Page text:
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Each time I look video in regards to quantum physics there is almost always one point where they claim small matter can be represented by a wave function (can be everywhere but the item in question has an higher % of being at a specific location than far away) until it is observed (now seen as a particle).

In practice, what is considered as an "Observer"?

Is consciousness essential to the observer role?

Example1: Let's say X is not observed (so in the wave function state), then a device is placed to determine the location of X but the result is never looked at by a conscious being (assuming a human) .

Is X considered observed so now represented by a particle?

Example2: Same example as 1 but now a conscious being looks at the result of the device.

I assume X is now being considered observed therefore it is now represented as a particle.

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  • $\begingroup$ Does this answer your question? If nothing is "objectively real" prior to "measurement", what exactly is a "measurement"? $\endgroup$ – BioPhysicist Feb 12 at 17:40
  • $\begingroup$ No but it helps me understand that what qualifies as an observer is still unclear. I would like to learn more about other observer dependent experiments. $\endgroup$ – Greg7000 Feb 12 at 18:51
  • $\begingroup$ If you want a full answer to this question, you're going to have to give your definition of "consciousness". Keep in mind that the definition you're currently thinking of may not be the same one that some, or even most, of us would assume. $\endgroup$ – probably_someone Feb 12 at 19:23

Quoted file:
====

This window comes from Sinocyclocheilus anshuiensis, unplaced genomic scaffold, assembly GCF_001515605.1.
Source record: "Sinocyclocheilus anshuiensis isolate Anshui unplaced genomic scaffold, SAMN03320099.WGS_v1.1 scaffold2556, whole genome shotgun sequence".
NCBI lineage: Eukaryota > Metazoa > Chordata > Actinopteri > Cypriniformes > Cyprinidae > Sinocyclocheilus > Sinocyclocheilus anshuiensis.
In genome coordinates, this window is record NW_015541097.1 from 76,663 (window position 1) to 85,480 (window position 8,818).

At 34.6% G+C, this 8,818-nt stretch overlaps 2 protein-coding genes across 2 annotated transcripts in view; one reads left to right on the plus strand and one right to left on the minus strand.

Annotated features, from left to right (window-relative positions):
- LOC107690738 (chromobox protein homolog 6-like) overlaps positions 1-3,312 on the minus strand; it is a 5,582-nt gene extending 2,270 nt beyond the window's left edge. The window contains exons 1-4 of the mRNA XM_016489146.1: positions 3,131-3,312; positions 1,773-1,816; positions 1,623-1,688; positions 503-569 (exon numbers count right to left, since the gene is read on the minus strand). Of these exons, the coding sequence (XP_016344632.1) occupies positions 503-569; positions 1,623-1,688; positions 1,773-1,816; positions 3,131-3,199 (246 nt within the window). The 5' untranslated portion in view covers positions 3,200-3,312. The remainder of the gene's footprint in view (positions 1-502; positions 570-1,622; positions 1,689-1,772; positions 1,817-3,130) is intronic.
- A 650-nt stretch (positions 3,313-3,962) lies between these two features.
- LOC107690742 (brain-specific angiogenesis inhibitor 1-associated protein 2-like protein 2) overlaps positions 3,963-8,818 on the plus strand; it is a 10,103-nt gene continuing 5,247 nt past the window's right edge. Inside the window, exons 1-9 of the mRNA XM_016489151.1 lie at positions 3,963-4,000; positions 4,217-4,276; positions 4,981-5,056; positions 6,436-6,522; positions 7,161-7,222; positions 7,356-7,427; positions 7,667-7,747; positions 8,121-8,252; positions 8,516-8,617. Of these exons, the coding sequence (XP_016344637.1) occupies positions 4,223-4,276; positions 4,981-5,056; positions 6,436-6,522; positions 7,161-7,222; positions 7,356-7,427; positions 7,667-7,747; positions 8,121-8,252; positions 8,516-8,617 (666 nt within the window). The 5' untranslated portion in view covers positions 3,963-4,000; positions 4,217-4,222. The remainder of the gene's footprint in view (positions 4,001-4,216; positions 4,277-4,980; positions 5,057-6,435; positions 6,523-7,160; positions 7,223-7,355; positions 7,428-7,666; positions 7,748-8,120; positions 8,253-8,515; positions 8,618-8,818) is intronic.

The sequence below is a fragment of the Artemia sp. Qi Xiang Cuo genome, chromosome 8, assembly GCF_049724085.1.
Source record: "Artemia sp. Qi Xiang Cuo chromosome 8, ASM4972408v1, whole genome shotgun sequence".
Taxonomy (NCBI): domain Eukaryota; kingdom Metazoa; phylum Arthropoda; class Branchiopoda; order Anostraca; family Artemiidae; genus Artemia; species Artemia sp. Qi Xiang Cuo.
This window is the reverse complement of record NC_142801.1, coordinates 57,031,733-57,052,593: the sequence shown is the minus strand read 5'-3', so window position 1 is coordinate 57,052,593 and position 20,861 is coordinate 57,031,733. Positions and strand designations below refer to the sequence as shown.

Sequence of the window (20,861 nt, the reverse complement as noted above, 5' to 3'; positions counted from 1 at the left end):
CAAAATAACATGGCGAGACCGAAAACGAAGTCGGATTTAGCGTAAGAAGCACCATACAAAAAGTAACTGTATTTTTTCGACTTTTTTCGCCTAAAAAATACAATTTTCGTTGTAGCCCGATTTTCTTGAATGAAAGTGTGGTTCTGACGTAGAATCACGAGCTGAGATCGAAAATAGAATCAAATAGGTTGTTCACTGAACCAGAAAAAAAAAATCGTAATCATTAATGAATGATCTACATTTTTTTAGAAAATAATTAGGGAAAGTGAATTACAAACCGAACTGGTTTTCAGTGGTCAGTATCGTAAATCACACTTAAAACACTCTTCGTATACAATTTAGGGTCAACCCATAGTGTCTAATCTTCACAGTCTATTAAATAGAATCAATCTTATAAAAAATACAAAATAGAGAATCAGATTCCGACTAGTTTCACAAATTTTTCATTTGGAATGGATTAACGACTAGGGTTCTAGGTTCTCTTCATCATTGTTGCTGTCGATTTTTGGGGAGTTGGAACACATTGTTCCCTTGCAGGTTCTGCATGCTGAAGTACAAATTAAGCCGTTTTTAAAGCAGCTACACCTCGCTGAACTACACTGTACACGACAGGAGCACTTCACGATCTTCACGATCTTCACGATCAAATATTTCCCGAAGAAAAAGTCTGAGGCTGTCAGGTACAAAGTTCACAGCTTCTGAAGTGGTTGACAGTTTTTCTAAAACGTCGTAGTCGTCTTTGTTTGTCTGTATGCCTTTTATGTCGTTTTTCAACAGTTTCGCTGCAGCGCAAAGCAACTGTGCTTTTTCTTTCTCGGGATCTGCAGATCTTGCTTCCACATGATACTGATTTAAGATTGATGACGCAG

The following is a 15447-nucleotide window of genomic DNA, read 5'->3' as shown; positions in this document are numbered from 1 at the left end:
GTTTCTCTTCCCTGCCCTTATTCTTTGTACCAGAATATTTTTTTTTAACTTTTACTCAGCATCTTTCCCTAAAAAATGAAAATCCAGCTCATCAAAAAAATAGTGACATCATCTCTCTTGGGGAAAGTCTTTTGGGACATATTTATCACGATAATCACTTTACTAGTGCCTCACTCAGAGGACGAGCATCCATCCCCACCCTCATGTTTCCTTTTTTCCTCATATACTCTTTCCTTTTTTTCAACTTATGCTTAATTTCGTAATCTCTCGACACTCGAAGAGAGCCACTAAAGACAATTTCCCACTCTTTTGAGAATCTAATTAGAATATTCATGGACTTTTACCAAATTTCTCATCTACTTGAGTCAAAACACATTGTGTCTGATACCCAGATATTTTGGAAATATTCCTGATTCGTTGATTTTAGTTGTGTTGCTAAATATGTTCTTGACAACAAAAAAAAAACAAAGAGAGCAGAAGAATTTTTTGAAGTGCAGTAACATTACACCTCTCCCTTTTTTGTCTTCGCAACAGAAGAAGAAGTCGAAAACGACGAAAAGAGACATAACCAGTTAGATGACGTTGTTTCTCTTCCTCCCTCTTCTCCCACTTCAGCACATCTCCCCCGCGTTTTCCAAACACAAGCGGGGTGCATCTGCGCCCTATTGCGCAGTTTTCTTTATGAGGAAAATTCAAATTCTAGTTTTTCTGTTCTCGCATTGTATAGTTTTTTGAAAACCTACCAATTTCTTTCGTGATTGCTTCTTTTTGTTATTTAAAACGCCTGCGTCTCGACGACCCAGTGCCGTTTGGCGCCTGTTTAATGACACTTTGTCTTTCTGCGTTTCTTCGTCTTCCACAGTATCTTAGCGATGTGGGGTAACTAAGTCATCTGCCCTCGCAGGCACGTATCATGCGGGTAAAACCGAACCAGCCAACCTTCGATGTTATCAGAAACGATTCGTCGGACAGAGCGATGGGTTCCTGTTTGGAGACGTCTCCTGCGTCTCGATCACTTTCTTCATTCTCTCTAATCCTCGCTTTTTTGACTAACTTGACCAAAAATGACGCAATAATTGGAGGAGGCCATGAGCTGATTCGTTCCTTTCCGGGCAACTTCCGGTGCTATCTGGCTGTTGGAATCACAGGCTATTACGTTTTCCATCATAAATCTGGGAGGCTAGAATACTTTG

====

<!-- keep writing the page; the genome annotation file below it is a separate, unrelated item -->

• $\begingroup$ That is a good question. Let's say, anything that can experience making a decision or has the illusion it can take a decision in regards to the world around it. $\endgroup$ – Greg7000 Feb 12 at 19:30
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    $\begingroup$ Nobody knows what counts as a measurement (which is the same thing as saying that nobody knows what qualifies as an observer). This is the measurement problem. $\endgroup$ – Stéphane Rollandin Feb 12 at 20:56
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I would say that observer of a system A is any physical system B whose state remains unchanged through interaction with system A, or whose state always changes in the same way regardless of the state of system A. In other words it's a system that doesn't get any information about system A even when interacting with it.

If an interaction only changes the state of system A, but it doesn't change the state of system B, then system B is not an observer. Examples are: mirror reflecting a photon, a plate with two slits in Young experiment, alight-splitting plate. They definitely interact with our experimental system A, but does not change their own state. Thus they are not observers.

Systems that do change their state when interacting with system A are observers. The examples are: a particle detector, a soalr panel, a conscious person. All of them upon interaction change their state, and that change can be later further observed.